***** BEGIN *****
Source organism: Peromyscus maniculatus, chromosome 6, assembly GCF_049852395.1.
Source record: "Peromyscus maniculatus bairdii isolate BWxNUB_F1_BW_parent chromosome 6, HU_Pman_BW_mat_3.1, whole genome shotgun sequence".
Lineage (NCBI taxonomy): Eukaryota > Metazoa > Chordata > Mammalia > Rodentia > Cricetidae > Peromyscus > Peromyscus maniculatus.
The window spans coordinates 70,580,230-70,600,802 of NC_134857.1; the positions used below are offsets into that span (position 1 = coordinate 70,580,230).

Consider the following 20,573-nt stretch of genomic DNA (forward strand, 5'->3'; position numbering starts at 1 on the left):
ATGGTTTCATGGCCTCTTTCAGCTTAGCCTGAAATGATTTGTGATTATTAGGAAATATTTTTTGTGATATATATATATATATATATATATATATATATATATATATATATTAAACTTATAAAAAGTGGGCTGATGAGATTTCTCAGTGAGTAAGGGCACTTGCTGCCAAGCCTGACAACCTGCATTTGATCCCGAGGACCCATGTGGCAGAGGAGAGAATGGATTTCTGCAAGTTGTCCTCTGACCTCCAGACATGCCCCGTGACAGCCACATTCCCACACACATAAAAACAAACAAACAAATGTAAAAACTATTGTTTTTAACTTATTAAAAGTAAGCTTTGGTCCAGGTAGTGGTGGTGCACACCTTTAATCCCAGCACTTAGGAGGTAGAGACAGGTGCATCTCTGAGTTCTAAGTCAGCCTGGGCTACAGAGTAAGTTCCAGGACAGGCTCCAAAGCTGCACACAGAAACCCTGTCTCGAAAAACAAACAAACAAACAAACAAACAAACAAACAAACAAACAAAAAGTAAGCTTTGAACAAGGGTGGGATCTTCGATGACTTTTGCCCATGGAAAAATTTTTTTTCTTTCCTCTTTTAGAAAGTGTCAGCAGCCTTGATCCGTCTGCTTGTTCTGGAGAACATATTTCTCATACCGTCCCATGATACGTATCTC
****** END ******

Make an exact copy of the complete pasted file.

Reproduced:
Source organism: Peromyscus maniculatus, chromosome 6, assembly GCF_049852395.1.
Source record: "Peromyscus maniculatus bairdii isolate BWxNUB_F1_BW_parent chromosome 6, HU_Pman_BW_mat_3.1, whole genome shotgun sequence".
Lineage (NCBI taxonomy): Eukaryota > Metazoa > Chordata > Mammalia > Rodentia > Cricetidae > Peromyscus > Peromyscus maniculatus.
The window spans coordinates 70,580,230-70,600,802 of NC_134857.1; the positions used below are offsets into that span (position 1 = coordinate 70,580,230).

Consider the following 20,573-nt stretch of genomic DNA (forward strand, 5'->3'; position numbering starts at 1 on the left):
ATGGTTTCATGGCCTCTTTCAGCTTAGCCTGAAATGATTTGTGATTATTAGGAAATATTTTTTGTGATATATATATATATATATATATATATATATATATATATATATATTAAACTTATAAAAAGTGGGCTGATGAGATTTCTCAGTGAGTAAGGGCACTTGCTGCCAAGCCTGACAACCTGCATTTGATCCCGAGGACCCATGTGGCAGAGGAGAGAATGGATTTCTGCAAGTTGTCCTCTGACCTCCAGACATGCCCCGTGACAGCCACATTCCCACACACATAAAAACAAACAAACAAATGTAAAAACTATTGTTTTTAACTTATTAAAAGTAAGCTTTGGTCCAGGTAGTGGTGGTGCACACCTTTAATCCCAGCACTTAGGAGGTAGAGACAGGTGCATCTCTGAGTTCTAAGTCAGCCTGGGCTACAGAGTAAGTTCCAGGACAGGCTCCAAAGCTGCACACAGAAACCCTGTCTCGAAAAACAAACAAACAAACAAACAAACAAACAAACAAACAAACAAAAAGTAAGCTTTGAACAAGGGTGGGATCTTCGATGACTTTTGCCCATGGAAAAATTTTTTTTCTTTCCTCTTTTAGAAAGTGTCAGCAGCCTTGATCCGTCTGCTTGTTCTGGAGAACATATTTCTCATACCGTCCCATGATACGTATCTC